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I'm trying to open a file in android like this :

  try
   {
      FileInputStream fIn = context.openFileInput(FILE);
      DataInputStream in = new DataInputStream(fIn);
      BufferedReader br = new BufferedReader(new InputStreamReader(in));
      if(in!=null)
          in.close();
   }
   catch(Exception e)
   {  }

, but in case the file does not exists a file not found exception is thrown . I'd like to know how could I test if the file exists before attempting to open it.

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2  
If that's your actual exception handler, rethink it. rockstarprogrammer.org/post/2007/jun/15/… –  Thomas May 7 '10 at 8:16
    
@Thomas that used to be MY exception handler for a clause just like this one (copied some code off the 'Net.) I guess a good rule for copying is to examine everything before you actually use it. I have enough trouble using my OWN code. –  David Is Not Here Aug 29 '12 at 21:13

6 Answers 6

I think the best way to know if a file exists, without actually trying to open it, is as follows:

File file = getContext().getFileStreamPath(FILE_NAME);
if(file.exists()) ...

Hope that helps, bye!

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Works, and I'd assume that it's more efficient than getting an InputStream just to see if the file exists. Nice. –  David Caunt Mar 1 '12 at 12:08
4  
What if FILE_NAME = filename + path ? –  Louis Morda Jul 27 '12 at 23:18
    
what do you mean? FILE_NAME should be a file path relative to the (unknown) private directory of your application. The fact that FILE_NAME contains subdirectories is not a problem for testing its existence; if you have to create that file, you can ensure the required subdirectories as usual in Java, see the docs –  lencinhaus Oct 16 '12 at 18:18
    
@lencinhaus how about this: File file = new File(filePath); if (file.exists()) since I have a URI file path already and dont want an extra step extracting the file name? Does this actually open the file compares to your way? –  jerrytouille Apr 19 '13 at 5:56
    
This not work if you try access to file outside you right, for example '/system/bin/file' on non-root device –  Tapa Save May 5 at 13:10

The documentation says Context.openFileInput either returns an inputStream (file found) or throws a FileNotFoundException (not found)

http://developer.android.com/reference/android/content/Context.html#openFileInput(java.lang.String)

So it looks like the exception is your "test".

You could also try using standard

java.io.File file = new java.io.File(PATHTOYOURCONTEXT , FILE);
if (file.exists()) {
    FileInputStream fIn = new FileInputStream(file);
}

But that is not recommended. Context.openFileInput() and Context.openFileOutput() make sure you stay in your applications storage context on the device, and that all of your files get deleted when your app gets uninstalled.

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works fine for checking if a target file exists on sd card - thanks! –  mishkin Nov 20 '10 at 4:28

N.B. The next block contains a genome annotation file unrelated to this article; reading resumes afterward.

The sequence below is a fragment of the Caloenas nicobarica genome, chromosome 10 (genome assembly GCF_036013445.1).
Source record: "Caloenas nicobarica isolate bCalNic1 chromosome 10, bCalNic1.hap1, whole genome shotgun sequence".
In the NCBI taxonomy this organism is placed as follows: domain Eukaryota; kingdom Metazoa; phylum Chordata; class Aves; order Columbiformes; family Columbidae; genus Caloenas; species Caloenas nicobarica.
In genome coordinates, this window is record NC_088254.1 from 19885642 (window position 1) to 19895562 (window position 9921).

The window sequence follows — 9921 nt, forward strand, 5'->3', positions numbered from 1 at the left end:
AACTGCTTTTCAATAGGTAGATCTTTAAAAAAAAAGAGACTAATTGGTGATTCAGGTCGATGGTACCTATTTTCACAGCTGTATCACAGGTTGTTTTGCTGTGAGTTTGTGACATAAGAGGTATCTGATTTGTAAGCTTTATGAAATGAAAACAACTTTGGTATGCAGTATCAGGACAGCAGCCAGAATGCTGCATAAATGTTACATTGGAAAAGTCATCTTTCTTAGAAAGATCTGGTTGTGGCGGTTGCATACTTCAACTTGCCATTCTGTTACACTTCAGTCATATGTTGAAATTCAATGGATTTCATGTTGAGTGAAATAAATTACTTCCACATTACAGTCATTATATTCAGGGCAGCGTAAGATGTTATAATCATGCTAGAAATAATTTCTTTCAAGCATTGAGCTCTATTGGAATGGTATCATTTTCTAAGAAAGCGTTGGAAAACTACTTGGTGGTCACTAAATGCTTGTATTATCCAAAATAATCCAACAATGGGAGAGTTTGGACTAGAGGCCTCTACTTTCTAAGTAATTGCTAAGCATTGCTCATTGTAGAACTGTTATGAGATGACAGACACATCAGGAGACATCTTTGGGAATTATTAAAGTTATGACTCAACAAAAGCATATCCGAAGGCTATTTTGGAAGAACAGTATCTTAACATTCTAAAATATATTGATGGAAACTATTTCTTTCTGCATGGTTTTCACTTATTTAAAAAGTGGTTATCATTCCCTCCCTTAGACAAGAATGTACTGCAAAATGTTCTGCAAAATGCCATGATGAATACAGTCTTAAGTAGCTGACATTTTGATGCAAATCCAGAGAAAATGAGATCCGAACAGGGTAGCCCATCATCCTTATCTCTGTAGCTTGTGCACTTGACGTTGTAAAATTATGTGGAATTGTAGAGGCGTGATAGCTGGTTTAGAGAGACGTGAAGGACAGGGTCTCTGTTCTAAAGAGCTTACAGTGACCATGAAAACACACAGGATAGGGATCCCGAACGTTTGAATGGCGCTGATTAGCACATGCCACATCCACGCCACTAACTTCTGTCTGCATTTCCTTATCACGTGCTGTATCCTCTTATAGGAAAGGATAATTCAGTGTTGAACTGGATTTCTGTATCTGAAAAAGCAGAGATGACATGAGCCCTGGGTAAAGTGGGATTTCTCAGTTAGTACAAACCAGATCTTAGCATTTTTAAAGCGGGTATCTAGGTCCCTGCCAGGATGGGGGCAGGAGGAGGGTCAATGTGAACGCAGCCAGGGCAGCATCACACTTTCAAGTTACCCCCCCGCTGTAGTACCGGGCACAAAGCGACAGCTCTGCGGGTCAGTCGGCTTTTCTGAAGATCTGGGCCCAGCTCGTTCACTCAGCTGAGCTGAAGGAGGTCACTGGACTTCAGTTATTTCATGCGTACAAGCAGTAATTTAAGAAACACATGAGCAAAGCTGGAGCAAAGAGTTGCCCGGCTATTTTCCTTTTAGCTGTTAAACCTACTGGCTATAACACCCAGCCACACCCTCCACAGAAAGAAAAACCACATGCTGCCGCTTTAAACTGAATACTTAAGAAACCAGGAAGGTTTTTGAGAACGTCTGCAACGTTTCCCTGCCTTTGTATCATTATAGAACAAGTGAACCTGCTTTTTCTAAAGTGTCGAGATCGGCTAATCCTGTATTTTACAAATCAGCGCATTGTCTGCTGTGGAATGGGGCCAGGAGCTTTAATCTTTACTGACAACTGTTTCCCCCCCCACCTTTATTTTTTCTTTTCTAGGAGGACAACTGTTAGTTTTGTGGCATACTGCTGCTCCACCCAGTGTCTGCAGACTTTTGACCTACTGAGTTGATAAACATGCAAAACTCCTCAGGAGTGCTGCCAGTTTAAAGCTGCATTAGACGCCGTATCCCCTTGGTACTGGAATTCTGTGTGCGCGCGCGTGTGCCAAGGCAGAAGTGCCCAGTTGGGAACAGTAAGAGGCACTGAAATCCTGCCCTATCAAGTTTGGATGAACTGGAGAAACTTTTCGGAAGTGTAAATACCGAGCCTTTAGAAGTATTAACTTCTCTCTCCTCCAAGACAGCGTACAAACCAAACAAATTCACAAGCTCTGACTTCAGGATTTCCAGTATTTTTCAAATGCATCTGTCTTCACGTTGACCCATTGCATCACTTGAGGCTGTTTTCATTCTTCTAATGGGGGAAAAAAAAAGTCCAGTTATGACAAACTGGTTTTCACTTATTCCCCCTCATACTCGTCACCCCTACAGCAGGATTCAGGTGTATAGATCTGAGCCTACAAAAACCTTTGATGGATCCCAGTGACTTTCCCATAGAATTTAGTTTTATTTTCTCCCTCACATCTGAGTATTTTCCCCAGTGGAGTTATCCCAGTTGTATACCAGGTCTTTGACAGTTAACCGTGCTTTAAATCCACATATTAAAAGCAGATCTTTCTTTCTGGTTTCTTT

very very thanks :) –  Jay Mayu Aug 26 '11 at 5:01
    
Why is that not recommended? –  MM. Nov 29 '11 at 14:13

With the standard java.io.File this is the function I have created, and works correctly:

private static final String APP_SD_PATH = "/Android/data/com.pkg.myPackage";
...
public boolean fileExistsInSD(String sFileName){
    String sFolder = Environment.getExternalStorageDirectory().toString() + 
            APP_SD_PATH + "/Myfolder";
    String sFile=sFolder+"/"+sFileName;
    java.io.File file = new java.io.File(sFile);
    return file.exists();
}
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Context.getExternalFilesDir() returns the same as Environment.getExternalStorageDirectory().toString() + APP_SD_PATH –  riper Apr 3 '13 at 17:19

why dont you just catch the FileNotFound exception and take that as the file not being present.

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That's the way I actually do , but I was wondering if there is another way –  rantravee May 7 '10 at 9:39
    
@rantravee: The way you are doing is to catch all exceptions. Besides being kinda sloppy, it also doesn't tell you why the exception occurred. If you catch just FileNotFoundException, you'll know when you catch it that it was thrown because the file doesn't exist (rather than the generic Exception that could mean something went wrong with some call somewhere in your try block or the stuff it calls, or the stuff that it calls calls, or....) –  cHao May 28 '11 at 15:08
    
Generally it's best if exceptions are just that - exceptions. Check if the file exists or not, and if after creating it it some how still does not exist keep the try/catch as a fall back. –  SK9 Sep 30 '11 at 2:12

If you want to open a file in any case (i.e. if it doesn't exist create a new one, if it does append to the old one) you can use this, no testing necessary:

public static void write_custom_log(String message){
        File root = Environment.getExternalStorageDirectory();
        try{
            BufferedWriter fw = new BufferedWriter(new FileWriter(new File("/mnt/sdcard/tjb_tests/tjb_log_file.txt"),true));

            if (root.canWrite()){
                fw.write(message);
                fw.close();
                }
            } catch (IOException e) {
                Log.e("One", "Could not write file " + e.getMessage());
            }
    }
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My suggestion is to check length of the file. if file.length() returns 0 that means file doesn't exist.

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7  
There might be a file with length 0 –  BobSort Aug 30 '12 at 8:57

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